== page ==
Compositions
Gerald Finzi

(1901 - 1956)
Gerald Finzi created for himself a life rooted in the English countryside. Finzi himself studied privately with Ernest Farrar, Edward Bairstow and R. O. Morris until his mid-20s. A slow, self-critical worker, he wrote much of his music over a spread of years. His cantata Dies natalis (1925-39), to words by Thomas Traherne, is justly his best-known work, celebrating the freshness and wonder of the new-born world. Such qualities made Finzi an ideal partner to Thomas Hardy and he set over 50 of Hardy's poems, in songs which range from the homely to the magnificent 'Channel Firing'. On his marriage to his artist wife Joy, Finzi moved to the country. The war forced him to work in London, but in 1940 he started the Newbury String Players, with whom he came to give notable first performances and revivals of English 18th-century composers, among them Stanley, Boyce and Mudge. His major choral work, a setting of Wordsworth's Intimations of Immortality, in which the bloom and the shadow of life are finely balanced, was performed in 1950. The next year Finzi learnt he had a form of leukaemia. His powerful Cello Concerto was composed under that stress, and was played at the Proms a few weeks before he died.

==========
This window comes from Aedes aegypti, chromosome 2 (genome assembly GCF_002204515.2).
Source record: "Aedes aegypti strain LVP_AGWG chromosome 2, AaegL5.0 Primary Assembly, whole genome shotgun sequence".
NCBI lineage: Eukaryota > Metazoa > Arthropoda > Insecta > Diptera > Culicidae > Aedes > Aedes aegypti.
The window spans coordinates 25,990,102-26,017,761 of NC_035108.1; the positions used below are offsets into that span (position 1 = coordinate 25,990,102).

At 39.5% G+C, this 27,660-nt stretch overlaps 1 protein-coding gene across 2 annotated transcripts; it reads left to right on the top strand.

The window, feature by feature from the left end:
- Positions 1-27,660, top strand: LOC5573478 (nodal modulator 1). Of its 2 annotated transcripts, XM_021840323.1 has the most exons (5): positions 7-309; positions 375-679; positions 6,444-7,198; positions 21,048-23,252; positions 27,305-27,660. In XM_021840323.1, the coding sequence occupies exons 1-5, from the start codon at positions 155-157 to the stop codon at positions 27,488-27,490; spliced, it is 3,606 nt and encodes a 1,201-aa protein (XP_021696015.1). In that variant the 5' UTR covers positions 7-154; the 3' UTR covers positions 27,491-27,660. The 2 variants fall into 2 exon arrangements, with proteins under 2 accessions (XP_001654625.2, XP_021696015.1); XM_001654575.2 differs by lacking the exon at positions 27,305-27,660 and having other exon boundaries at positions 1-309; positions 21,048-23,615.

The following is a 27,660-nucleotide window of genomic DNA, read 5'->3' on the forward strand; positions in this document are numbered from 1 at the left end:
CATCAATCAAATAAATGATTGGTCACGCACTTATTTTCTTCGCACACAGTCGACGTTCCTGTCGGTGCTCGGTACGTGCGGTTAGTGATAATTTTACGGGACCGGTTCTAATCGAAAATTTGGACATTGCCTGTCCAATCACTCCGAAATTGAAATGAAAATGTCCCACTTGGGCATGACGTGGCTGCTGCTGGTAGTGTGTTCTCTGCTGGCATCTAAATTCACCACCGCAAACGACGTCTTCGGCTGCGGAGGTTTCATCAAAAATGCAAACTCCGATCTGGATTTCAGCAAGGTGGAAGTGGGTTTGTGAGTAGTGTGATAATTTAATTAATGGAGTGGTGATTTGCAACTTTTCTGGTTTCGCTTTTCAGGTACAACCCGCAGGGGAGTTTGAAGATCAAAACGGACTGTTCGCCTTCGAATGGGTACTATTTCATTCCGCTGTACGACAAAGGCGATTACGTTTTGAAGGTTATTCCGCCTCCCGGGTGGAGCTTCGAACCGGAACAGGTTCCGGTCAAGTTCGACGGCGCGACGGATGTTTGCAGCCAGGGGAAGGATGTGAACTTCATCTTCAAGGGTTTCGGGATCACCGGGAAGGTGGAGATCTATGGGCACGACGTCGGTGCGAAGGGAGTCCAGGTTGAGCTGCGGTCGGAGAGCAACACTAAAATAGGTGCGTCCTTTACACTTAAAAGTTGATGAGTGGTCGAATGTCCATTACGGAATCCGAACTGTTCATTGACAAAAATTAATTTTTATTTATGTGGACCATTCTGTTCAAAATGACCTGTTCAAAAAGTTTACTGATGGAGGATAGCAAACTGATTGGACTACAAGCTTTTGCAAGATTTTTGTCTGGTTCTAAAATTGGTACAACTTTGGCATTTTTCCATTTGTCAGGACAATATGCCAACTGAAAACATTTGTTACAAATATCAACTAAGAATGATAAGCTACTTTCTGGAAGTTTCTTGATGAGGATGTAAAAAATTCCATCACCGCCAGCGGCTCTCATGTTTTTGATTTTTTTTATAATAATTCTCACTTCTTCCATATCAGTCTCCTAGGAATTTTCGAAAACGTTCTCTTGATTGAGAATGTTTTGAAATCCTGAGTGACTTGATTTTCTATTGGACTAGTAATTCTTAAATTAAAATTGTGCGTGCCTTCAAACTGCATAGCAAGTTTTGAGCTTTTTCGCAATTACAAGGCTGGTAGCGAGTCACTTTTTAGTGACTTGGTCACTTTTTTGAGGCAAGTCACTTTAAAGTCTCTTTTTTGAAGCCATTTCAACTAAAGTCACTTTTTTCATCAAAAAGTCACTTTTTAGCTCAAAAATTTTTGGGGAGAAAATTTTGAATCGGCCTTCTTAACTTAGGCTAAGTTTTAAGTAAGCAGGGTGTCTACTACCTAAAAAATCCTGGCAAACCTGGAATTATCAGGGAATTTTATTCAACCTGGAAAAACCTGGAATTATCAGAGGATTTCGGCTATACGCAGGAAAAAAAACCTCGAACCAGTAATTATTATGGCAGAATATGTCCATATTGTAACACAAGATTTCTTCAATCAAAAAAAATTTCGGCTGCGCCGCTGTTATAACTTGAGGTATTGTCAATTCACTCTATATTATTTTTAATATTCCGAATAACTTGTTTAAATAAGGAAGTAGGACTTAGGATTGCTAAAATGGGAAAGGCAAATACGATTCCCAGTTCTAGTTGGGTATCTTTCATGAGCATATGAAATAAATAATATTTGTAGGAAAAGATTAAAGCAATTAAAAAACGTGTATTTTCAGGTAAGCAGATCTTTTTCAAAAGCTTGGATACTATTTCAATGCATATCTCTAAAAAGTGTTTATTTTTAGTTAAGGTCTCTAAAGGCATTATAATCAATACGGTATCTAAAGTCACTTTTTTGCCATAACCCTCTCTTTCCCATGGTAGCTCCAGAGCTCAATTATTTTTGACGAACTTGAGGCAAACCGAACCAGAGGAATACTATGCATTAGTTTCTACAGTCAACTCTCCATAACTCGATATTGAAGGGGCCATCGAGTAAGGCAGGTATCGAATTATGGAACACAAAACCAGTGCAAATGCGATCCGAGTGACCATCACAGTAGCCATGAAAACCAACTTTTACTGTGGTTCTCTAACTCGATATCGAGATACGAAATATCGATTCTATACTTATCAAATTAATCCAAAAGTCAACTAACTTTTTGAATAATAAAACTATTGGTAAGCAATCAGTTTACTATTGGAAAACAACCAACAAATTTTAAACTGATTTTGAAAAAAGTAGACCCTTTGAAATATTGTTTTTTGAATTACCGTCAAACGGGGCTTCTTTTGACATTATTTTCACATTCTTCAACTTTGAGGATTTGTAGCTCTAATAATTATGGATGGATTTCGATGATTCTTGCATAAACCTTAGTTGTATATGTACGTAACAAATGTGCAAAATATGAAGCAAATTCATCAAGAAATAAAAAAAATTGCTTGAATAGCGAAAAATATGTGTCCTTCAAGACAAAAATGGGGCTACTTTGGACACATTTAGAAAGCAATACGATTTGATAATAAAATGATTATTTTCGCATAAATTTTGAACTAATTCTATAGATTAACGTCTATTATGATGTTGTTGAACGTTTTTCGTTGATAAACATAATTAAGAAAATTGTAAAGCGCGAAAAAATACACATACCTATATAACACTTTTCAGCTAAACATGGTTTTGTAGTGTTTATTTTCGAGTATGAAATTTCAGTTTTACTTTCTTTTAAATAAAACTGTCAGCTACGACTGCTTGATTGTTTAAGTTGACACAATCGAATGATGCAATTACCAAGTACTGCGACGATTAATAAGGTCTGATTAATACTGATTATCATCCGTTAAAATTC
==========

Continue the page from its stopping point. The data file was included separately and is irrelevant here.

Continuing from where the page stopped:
Composition timpani and percussion requirements

For St Cecilia op. 30

Timpani + 3 percussion
1) xylophone, tambourine, triangle (shared)  2) snare drum, tam tam, triangle (shared)  3) orchestral bass drum, clash cymbals, suspended cymbal
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Intimations of Immortality

Timpani + 2 percussion
1) xylophone, clash cymbals, suspended cymbal, castanets, temple blocks, tambourine, 2) orchestral bass drum, tambourine, tenor drum, snare drum, triangle
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Lo The Full Final Sacrifice

Timpani + 2 percussion
1) orchestral bass drum, 2) clash cymbals, suspended cymbal
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